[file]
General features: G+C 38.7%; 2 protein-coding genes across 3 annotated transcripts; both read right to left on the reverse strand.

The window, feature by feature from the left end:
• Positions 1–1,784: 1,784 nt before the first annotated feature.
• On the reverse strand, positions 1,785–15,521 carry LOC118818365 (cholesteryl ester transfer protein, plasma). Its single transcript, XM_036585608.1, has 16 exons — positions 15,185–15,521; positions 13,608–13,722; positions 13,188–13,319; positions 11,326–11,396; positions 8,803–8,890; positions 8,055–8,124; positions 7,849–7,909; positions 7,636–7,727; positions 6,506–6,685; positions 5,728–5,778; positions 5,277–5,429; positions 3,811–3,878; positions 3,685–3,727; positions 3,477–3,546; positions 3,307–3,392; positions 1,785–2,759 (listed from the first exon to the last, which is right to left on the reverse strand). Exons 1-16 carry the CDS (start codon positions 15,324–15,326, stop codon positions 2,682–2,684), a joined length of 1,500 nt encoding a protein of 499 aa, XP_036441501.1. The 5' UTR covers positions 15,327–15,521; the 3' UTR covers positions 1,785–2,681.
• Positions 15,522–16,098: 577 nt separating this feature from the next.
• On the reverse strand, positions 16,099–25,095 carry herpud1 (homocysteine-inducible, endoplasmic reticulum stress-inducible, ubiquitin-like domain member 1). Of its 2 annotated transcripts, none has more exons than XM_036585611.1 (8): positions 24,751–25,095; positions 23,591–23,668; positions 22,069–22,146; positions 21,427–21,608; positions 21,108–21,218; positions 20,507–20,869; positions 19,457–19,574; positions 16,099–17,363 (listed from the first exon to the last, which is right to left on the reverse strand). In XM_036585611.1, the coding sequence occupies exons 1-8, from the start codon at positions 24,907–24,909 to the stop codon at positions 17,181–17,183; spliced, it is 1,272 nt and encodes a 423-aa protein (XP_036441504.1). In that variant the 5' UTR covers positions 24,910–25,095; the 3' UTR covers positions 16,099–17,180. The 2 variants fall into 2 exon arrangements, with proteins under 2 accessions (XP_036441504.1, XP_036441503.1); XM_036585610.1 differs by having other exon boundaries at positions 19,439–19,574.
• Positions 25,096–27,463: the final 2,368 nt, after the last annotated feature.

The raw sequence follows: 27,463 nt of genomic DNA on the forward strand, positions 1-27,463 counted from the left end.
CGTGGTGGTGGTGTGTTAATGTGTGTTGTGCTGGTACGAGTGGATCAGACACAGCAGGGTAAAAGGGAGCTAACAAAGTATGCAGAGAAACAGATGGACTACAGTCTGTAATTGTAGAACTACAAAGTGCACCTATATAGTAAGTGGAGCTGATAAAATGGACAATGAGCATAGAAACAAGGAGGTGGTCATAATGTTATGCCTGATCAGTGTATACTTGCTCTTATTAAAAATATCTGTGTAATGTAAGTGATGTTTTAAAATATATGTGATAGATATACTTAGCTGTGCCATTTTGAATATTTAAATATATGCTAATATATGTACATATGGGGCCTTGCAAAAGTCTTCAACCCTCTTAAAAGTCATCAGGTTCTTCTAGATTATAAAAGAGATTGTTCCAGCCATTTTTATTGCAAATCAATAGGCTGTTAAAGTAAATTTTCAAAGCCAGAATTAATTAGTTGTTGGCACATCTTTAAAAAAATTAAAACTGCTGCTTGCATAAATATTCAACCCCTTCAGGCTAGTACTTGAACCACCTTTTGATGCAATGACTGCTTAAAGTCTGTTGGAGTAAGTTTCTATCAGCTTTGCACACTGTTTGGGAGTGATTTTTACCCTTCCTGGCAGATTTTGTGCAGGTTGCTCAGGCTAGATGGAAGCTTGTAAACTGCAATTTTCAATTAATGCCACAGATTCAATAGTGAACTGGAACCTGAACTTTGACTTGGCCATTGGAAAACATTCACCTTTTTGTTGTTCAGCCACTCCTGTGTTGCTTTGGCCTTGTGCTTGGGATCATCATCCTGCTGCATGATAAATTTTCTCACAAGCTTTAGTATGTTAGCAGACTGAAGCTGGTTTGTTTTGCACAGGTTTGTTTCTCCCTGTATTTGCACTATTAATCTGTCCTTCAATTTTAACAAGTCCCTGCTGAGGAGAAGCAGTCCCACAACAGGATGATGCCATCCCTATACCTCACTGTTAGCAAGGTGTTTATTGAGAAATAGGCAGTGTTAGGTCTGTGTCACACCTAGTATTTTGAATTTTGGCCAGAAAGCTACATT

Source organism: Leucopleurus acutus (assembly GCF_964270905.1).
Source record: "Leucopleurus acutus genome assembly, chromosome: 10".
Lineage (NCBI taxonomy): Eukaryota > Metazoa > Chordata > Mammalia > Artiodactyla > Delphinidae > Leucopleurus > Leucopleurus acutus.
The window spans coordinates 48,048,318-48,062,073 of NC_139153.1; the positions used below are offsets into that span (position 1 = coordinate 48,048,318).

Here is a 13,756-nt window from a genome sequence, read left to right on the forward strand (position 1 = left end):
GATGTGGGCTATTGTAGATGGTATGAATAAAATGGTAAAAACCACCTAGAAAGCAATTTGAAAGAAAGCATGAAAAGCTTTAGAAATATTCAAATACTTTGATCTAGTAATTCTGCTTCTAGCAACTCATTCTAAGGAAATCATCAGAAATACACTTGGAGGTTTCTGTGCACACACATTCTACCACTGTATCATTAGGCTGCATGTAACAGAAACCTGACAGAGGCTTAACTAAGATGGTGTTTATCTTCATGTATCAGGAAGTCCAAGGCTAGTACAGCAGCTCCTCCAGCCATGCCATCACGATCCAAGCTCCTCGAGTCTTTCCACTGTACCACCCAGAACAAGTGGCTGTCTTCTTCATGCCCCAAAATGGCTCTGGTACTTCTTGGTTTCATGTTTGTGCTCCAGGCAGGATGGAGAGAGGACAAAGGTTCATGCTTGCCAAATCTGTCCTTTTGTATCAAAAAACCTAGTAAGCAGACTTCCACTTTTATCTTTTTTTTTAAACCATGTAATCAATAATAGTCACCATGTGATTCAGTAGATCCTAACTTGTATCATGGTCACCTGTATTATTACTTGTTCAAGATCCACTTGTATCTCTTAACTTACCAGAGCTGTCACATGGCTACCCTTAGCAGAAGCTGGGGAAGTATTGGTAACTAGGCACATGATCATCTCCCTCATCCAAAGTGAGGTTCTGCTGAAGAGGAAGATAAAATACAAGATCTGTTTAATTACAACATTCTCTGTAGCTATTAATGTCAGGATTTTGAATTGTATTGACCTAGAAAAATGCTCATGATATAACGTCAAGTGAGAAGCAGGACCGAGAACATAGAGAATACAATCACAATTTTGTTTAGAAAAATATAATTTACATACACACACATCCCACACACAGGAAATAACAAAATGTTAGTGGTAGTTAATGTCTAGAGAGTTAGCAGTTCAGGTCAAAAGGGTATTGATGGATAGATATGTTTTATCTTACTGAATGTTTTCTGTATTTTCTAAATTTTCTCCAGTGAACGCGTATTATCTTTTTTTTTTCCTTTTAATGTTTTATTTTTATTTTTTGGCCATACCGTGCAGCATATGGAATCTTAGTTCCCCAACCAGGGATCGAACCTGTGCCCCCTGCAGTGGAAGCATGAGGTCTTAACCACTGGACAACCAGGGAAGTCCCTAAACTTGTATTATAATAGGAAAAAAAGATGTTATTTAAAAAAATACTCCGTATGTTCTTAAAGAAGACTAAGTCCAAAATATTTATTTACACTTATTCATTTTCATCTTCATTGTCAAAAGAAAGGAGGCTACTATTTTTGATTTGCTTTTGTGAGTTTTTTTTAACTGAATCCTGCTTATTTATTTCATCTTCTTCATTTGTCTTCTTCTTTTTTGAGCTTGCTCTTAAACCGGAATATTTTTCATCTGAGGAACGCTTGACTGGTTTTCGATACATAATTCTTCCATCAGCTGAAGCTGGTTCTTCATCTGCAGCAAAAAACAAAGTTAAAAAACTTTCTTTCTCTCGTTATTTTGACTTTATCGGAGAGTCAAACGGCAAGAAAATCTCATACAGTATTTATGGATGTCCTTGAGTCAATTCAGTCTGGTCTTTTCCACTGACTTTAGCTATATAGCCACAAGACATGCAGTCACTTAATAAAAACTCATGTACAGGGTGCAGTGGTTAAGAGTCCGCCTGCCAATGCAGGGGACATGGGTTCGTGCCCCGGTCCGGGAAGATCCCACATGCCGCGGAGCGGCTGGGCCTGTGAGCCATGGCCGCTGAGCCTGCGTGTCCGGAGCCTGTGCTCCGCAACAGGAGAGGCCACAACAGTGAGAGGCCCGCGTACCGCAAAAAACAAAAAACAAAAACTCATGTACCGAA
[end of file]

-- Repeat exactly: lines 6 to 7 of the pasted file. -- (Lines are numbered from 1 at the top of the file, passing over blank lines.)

• On the reverse strand, positions 16,099–25,095 carry herpud1 (homocysteine-inducible, endoplasmic reticulum stress-inducible, ubiquitin-like domain member 1). Of its 2 annotated transcripts, none has more exons than XM_036585611.1 (8): positions 24,751–25,095; positions 23,591–23,668; positions 22,069–22,146; positions 21,427–21,608; positions 21,108–21,218; positions 20,507–20,869; positions 19,457–19,574; positions 16,099–17,363 (listed from the first exon to the last, which is right to left on the reverse strand). In XM_036585611.1, the coding sequence occupies exons 1-8, from the start codon at positions 24,907–24,909 to the stop codon at positions 17,181–17,183; spliced, it is 1,272 nt and encodes a 423-aa protein (XP_036441504.1). In that variant the 5' UTR covers positions 24,910–25,095; the 3' UTR covers positions 16,099–17,180. The 2 variants fall into 2 exon arrangements, with proteins under 2 accessions (XP_036441504.1, XP_036441503.1); XM_036585610.1 differs by having other exon boundaries at positions 19,439–19,574.
• Positions 25,096–27,463: the final 2,368 nt, after the last annotated feature.